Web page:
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Yes, Bernie Sanders is not a Democrat and Hillary represents the very worst of the party/SALON

Sanders has exposed just how reactionary and corrupt the Democratic Party is—while Clinton wants things to carry on

A new strategy has emerged in the Hillary Clinton camp: No longer even try to match Bernie Sanders’ left-wing politics — which the Wall Street-backed multimillionaire war hawk Clinton is fundamentally incapable of doing. Instead, appeal to authority and accuse the democratic socialist of disloyalty to the corrupt Democratic Party.

Clinton’s campaign did just that this week, condemning Sanders for “trying to convince the next generation of progressives that the Democratic Party is corrupt.”
The notion that Sanders had to try to convince progressives of this in the first place is ludicrous. The warmongering, corporate-funded, pro-privatization Democratic Party leadership has long made it loud and clear that it is thoroughly corrupt and reactionary.
Yet Clinton and her supporters happen to be correct about one thing; they are just right for the wrong reasons.

Bernie Sanders is not a Democrat. And this is a good thing.

What the Clinton camp appears to be incapable of understanding is that the Democratic Party is less and less popular among progressive Americans.

Since the rise of the Clintonian “New Democrat” almost three decades ago, the party has moved so far to the right it has little in common with the base it purports to represent.

President Obama campaigned on the promise of change, but, in many ways, his presidency — particularly in the first term — was George W. Bush lite.

The Obama administration barely even slapped the banks and financial elites responsible for the Great Recession on the wrist. Not a single Wall Street executive went to jail while, today, the very banks responsible pose just as much of a systemic risk as they did in 2008.

The Obama administration killed thousands of people, including an unknown number of civilians, with its secretive drone war. It expanded the war in Afghanistan — twice — dragged its feet on Guantánamo, backed a right-wing military coup that overthrew Honduras’ democratically elected left-wing government and dropped 23,400 bombs on six Muslim-majority countries in 2015.

The Obama administration waged a McCarthyite crackdown on whistleblowers, using the World War I-era Espionage Act to clampdown on more than all previous presidential administrations combined, while drastically expanding the surveillance state.

This is the Democratic Party Americans have grown up with in the past nearly 30 years, since the rise of the Clintonism. And, in these same decades, wages have stagnated, poverty has increased and people have become more and more dissatisfied with the way things are.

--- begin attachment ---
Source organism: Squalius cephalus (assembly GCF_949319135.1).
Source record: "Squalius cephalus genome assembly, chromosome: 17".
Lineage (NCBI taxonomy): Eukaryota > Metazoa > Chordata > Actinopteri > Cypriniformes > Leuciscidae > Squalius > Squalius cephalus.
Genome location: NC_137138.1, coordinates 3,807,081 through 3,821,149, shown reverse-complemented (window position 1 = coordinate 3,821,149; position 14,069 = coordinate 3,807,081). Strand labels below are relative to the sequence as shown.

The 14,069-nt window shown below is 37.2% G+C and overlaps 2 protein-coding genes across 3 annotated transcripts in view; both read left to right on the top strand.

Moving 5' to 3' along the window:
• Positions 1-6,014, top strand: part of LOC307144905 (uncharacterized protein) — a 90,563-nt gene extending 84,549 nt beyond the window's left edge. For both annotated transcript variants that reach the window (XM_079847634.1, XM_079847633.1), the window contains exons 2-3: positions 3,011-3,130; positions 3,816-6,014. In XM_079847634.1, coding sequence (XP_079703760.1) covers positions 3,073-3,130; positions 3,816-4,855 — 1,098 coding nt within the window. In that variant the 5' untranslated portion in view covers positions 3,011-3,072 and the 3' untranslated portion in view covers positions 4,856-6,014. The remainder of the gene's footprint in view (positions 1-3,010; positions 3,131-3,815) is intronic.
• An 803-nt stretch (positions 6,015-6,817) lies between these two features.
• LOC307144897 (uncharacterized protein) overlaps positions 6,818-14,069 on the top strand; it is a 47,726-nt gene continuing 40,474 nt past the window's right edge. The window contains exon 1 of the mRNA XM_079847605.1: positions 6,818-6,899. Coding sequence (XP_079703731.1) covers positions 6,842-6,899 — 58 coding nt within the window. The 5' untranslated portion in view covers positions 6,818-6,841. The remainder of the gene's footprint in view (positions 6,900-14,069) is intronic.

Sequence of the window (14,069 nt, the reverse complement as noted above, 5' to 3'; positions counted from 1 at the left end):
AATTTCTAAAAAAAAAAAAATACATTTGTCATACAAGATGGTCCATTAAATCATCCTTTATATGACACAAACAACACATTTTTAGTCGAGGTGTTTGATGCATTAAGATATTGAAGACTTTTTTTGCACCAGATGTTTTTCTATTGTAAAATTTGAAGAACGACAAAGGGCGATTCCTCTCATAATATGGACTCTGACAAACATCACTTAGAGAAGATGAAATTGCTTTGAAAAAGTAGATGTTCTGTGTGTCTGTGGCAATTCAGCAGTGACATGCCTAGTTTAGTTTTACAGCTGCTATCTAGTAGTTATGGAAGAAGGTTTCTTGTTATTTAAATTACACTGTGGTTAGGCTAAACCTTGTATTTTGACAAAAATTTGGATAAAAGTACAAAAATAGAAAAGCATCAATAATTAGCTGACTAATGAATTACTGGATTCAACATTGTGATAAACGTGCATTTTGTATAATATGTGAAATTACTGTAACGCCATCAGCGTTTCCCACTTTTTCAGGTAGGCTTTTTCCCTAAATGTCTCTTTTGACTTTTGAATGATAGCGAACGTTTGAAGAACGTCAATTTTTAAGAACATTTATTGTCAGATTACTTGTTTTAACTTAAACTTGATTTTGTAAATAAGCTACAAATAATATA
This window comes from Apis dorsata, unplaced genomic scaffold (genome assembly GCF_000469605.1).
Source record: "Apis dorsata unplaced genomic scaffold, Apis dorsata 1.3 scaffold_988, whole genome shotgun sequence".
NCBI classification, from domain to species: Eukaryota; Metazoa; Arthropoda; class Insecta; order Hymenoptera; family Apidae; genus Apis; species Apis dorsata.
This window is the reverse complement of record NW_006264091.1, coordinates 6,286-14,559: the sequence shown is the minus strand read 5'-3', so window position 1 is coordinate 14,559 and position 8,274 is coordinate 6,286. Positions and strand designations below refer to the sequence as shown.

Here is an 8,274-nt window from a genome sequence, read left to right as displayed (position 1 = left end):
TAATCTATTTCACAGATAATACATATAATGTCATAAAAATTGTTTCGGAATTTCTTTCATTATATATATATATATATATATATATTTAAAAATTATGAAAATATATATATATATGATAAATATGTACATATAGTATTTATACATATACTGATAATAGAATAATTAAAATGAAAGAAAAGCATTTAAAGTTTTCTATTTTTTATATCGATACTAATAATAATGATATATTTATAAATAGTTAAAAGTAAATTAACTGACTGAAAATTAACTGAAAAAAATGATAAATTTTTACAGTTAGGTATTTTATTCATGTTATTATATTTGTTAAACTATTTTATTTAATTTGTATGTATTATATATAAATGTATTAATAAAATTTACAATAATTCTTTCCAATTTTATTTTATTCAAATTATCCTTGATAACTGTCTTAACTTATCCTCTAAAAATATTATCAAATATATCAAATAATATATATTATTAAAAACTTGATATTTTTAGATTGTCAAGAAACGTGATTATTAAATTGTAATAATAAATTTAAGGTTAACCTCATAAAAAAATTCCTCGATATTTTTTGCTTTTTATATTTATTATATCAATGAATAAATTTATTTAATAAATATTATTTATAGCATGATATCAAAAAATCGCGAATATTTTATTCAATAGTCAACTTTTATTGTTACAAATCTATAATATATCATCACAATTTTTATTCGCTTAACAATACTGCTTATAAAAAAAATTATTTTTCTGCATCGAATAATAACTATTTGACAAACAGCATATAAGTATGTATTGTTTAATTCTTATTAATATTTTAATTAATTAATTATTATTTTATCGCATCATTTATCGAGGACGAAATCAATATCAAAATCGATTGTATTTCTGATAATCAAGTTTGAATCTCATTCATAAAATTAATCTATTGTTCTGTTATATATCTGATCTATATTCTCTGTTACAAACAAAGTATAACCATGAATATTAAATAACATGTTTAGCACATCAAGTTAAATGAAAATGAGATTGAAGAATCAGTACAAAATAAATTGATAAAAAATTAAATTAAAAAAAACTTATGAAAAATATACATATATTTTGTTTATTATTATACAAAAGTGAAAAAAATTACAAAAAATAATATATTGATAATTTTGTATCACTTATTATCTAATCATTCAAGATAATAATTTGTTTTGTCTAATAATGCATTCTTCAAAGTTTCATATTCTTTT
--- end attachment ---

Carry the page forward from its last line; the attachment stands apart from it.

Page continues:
It is true that Sanders’ social democratic politics are similar to those of New Deal Democrats. He often jokes that many of his policies were supported by President Dwight Eisenhower — a Republican in the 1950s.

Yet the Democratic Party of the mid-20th century is long gone.

Since the fall of the Soviet Union, the U.S. has drifted more and more to the right — and taken much of the international community with it. During the Cold War, Western capitalist countries had to at least pretend to be concerned with fighting inequality and systemic discrimination. Today they no longer have to compete with an alternative.

As the Republican Party has shifted to the extreme, far-right, the Democratic Party moved along to the right with it. Instead of holding ground (shifting to the left was not even on the table), the Democratic Party embraced neoliberalism.

The so-called “Third Way” paved by the Clintons is just another word for this process.

Hillary Clinton, a figure greatly admired by neoconservatives (who are overwhelmingly backing her over Trump), represents a continuation of this status quo — a status quo millions upon millions of Americans have said they refuse to tolerate anymore.

Americans are desperate for actual change, and Sanders has offered a new path. Clinton has flatly insisted that Americans cannot have basic things that much of the world takes for granted — single-payer health care, free public higher education, environmental policies that don’t rely on fossil fuel corporations that destroy the planet. Sanders says otherwise.

The Democratic Party is a party of corporate influence and military power. It is chock-full of 1 percenters, with leaders like Chicago Mayor Rahm Emanuel — who shuts down public schools en masse and covers up police killings of unarmed black residents — or Debbie Wasserman Schultz — who is working to help loan sharks.

Many of the things that have been called for by Donald Trump, a fascistic demagogue, have already been implemented by the Democratic Party.

And he is right.

When it comes to third parties, the U.S. is an incredibly undemocratic country. Most of the world’s democracies have some kind of space for non-hegemonic parties. And in much of Europe in particular, where governments are based on parliamentary systems, third parties can play at least a small role in the political system.

This is not so in the U.S., where there are countless obstacles to democracy in U.S. elections — with limited debates, closed primaries, unelected superdelegates and of course the electoral college.

The fact that a 74-year-old, bald and frankly unattractive man, a Vermont senator with a Brooklyn accent whom most Americans had never heard of until this year, has been doing so incredibly well is a testament to just how popular — and one might even say correct — his socialist ideas are.